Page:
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Portneuf Range Yurt System Manual

Publication History:  Published by the Idaho State University Outdoor Program.  Revised November, 2003. 


This booklet has been prepared to provide you with important information concerning the Portneuf Range Yurt System.  It is essential that you and all members of your party read through this information before embarking on a tour to any of the yurts. 

After reading this material, make a careful and honest evaluation of your--and your party's--abilities.  If you have any doubts of your abilities to undertake a yurt tour, we recommend that you go on organized tours provided by the ISU Outdoor Program. 

You must understand that backcountry travel by ski, snowshoe or foot is dangerous. Idaho State University can not provide any assurances of your safety. Travel to and from the yurts and use of the yurts is done at your own risk. 

Yurt Reservations require a 100 % down deposit and the reservation fee in non refundable. 

Please understand that it is the responsibility of the yurt user to locate the yurt.  Yurt rental fees will not be refunded if the yurt is not located. 

Background On The Yurt System

The Portneuf Range Yurt System started in 1983 with three donated canvas wall tents placed at the McNabb, Inman and Jackson Creek locations.  From its inception, the yurt system was intended to be a non-profit public program to provide a means for outdoor enthusiasts to enjoy the beauty of Idaho's mountains in the winter.  In order to accomplish this, the Pocatello Recreation Department, Idaho State University Outdoor Program, Pocatello Nordic Ski Association, the Caribou National Forest and dedicated volunteers all worked cooperatively together, providing material, labor and expertise to make the system a reality. 

In 1984, the original wall tents, in bad repair after a heavy winter, were replaced with more durable backcountry yurts designed and built by Kirk Bachman.  Bachman, who built his first yurt in the ISU Craft Shop while a senior at the University, had tested yurts in the Big Holes and Sawtooths and found that the 16 foot diameter dome shape structure made a perfect portable shelter for winter use in the mountains.  With its roomy, efficient interior, a plastic skylight allowing natural light to illuminate the interior, and a hardwood lattice side wall, the backcountry yurt is an aesthetically and environmentally appealing structure.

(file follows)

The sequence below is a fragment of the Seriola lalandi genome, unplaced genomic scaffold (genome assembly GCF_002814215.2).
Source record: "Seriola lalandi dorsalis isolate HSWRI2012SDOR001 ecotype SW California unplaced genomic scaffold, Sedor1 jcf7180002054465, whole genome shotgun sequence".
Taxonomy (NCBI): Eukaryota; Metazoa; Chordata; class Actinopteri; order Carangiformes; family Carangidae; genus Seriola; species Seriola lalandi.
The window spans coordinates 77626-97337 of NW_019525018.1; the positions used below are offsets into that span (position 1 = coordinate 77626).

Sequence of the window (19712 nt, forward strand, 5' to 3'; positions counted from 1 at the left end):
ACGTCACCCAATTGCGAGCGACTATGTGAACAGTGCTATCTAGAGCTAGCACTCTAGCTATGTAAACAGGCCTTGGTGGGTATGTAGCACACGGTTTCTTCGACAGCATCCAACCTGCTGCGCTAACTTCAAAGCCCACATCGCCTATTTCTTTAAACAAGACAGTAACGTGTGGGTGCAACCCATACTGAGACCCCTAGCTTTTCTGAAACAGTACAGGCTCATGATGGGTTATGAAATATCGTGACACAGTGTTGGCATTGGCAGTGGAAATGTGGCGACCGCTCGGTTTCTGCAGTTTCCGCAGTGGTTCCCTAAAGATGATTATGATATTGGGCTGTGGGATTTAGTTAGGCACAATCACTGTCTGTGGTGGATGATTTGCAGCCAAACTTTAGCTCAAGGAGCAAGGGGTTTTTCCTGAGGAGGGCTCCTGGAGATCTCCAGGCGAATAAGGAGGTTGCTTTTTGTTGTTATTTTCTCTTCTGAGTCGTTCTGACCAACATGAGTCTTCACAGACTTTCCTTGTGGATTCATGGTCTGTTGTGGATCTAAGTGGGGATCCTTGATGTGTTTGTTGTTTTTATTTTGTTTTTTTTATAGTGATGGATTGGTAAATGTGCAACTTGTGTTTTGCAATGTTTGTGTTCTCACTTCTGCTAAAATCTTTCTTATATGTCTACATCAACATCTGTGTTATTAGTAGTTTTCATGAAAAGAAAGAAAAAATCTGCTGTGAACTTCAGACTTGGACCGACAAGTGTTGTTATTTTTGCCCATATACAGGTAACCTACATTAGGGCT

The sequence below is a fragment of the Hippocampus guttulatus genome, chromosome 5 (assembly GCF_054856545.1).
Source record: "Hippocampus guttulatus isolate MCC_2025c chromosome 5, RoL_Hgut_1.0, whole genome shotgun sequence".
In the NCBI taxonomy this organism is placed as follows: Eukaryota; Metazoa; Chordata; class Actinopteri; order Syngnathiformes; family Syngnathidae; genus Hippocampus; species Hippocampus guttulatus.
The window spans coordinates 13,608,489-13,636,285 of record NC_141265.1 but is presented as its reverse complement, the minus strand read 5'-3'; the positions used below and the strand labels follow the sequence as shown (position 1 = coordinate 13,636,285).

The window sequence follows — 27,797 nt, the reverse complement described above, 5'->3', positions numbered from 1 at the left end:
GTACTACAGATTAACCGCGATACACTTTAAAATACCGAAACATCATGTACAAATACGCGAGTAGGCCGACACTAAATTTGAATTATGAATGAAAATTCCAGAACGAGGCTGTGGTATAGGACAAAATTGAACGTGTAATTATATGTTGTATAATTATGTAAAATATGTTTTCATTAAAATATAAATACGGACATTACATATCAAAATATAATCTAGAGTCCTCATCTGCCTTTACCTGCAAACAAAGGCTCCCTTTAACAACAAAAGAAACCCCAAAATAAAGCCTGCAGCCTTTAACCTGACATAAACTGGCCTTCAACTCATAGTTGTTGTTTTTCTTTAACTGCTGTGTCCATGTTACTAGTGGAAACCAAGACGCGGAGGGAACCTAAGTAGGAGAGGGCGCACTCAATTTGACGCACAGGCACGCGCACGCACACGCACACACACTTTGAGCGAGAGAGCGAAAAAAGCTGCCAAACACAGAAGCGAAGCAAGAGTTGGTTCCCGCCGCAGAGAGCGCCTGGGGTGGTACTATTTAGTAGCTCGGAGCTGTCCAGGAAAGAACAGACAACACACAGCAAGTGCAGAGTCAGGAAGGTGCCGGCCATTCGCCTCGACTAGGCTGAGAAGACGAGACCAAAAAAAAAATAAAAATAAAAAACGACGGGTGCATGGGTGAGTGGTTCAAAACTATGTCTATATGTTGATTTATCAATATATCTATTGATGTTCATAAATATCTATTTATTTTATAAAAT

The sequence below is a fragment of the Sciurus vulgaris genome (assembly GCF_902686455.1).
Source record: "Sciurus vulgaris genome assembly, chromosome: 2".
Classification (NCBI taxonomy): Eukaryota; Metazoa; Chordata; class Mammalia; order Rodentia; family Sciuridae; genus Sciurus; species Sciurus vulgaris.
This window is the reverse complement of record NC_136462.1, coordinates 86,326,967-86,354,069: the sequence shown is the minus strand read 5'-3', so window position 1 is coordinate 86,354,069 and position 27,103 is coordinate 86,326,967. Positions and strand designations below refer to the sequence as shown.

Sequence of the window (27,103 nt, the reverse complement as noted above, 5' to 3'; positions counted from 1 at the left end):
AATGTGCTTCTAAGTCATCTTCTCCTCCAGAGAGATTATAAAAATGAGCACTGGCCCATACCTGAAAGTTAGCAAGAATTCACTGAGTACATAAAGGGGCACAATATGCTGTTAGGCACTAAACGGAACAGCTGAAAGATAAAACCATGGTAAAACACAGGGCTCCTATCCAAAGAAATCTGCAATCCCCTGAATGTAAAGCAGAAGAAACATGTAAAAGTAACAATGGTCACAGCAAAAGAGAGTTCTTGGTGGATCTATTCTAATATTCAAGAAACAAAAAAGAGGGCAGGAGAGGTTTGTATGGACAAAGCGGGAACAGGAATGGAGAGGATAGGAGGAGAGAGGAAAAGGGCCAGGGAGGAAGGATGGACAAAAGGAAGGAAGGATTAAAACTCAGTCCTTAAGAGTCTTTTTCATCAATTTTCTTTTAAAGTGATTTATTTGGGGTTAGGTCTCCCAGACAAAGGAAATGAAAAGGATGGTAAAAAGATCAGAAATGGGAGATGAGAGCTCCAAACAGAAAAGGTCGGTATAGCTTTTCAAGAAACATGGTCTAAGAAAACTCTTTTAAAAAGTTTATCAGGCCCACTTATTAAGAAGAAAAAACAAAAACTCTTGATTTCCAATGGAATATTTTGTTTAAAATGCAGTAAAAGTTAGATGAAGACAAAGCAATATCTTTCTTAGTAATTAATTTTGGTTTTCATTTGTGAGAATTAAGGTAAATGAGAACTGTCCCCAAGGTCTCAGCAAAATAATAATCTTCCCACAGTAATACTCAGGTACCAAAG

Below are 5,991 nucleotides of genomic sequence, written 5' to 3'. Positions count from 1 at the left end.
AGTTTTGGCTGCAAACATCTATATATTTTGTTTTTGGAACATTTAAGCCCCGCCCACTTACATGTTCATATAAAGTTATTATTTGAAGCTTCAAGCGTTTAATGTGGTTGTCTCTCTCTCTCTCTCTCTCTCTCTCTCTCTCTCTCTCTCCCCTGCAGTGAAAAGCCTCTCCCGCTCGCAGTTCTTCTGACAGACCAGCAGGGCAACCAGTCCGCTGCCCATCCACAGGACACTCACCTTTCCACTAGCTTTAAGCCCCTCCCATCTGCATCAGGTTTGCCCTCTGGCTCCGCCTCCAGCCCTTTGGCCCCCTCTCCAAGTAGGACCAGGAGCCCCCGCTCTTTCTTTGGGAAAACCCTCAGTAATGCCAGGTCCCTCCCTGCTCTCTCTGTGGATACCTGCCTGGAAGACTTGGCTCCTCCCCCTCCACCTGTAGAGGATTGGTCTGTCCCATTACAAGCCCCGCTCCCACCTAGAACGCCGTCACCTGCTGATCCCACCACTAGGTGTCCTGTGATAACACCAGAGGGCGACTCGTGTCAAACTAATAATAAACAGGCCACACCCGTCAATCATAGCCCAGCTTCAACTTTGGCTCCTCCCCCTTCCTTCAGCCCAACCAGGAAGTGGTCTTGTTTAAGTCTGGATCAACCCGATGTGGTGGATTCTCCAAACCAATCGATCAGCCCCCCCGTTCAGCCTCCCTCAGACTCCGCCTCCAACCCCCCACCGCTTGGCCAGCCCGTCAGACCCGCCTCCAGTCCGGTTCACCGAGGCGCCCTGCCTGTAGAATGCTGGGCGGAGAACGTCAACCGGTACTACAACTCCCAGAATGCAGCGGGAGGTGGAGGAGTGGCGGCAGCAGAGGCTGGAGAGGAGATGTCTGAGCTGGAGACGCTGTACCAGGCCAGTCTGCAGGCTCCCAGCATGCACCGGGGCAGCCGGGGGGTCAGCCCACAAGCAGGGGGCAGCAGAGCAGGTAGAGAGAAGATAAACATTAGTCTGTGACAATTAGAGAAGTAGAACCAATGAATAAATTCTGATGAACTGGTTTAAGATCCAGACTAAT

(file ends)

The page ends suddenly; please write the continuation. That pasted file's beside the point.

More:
In 1985, a large 24 foot diameter yurt purchased by the City of Pocatello was placed at the Moonlight location and a new site was established at Syringa Creek.  That brought the total number of yurts to five.  All the locations were carefully chosen to allow for different abilities levels--and to allow travel between the yurts. 

The yurt system received a boost in 1991 when the Bill Francis Memorial Endowment provided a $700 grant to build bunk beds for all the yurts.  Bill Francis, an outdoor writer for the Idaho State Journal, was an enthusiastic supporter of the system and spent many of his fall weekends cutting wood and getting the yurts ready for the winter.

In 2000, the Outdoor Program inherited the Yurt System.    With the help of the Wilderness Equipment Rental Center, a new 20 foot yurt was bought and located in the Rapid Creek area.

In 2002 the Rapid Creek Yurt was relocated to BLM land on the North Fork of Jackson Creek and renamed the Skyline Yurt.  The Rapid Creek Ski area land was sold to the Shoshone Bannock Tribes.

Syringa Yurt was relocated in the Fall of 2003 to its new location near Hagler Creek.  It was renamed the Catamount Yurt.

Volunteers are still the key to the success of the program.  If you would like to help, give us a call in early October when plans are being made for work weekends.

Before You Start

Carefully read this material and evaluate yourself and your party.  If you feel confident that you have the skills and knowledge to safely undertake a yurt tour, follow these steps: 
    1. Make reservations for yurt use at the ISU Wilderness Rental Center Office located downstairs in the Student Union Building (phone 208-282-2945).  The rental center can provide copies of the reservation policy and current yurt fees.  Please understand that it is the responsibility of the yurt user to locate the yurt.  Yurt rental fees will not be refunded if the yurt is not located.

    2. Yurts are reserved from 2:30 pm the day of the reservation to 2:30 pm the next day. 

    3. A short video tape has been prepared to help assure proper use of the yurts.  Yurt trip initiators are asked to have all members of the party view the tape prior to undertaking a tour. 

    4. Check equipment lists (suggested lists are included within) prior to departing.  Make sure everyone in your party is properly prepared, including the eventuality of having to spend the night out. 

    5. Before leaving, always leave word with a friend or relative about where you are going, your route to the yurt, and when you plan to return.  If, for some reason, they are concerned about your return, the following are numbers for reporting any problems or emergencies concerning the huts: 

     282-2945 Wilderness Rental Center - days 
     282-3912 ISU Outdoor Program - days 
     234-7132 Ask for Dana Olson - evenings 
     235-1560 Ask for Peter Joyce - evenings 
    251-2691 Ask for Justin Dayley - evenings 

    6. Check the weather forecast.  Yurt tours are not recommended during winter storm warnings. 

    7. Before departing, make sure your vehicle has plenty of antifreeze and the battery is in good condition.  Chains and a shovel are recommended. 

Please No Dogs or Snowmobiles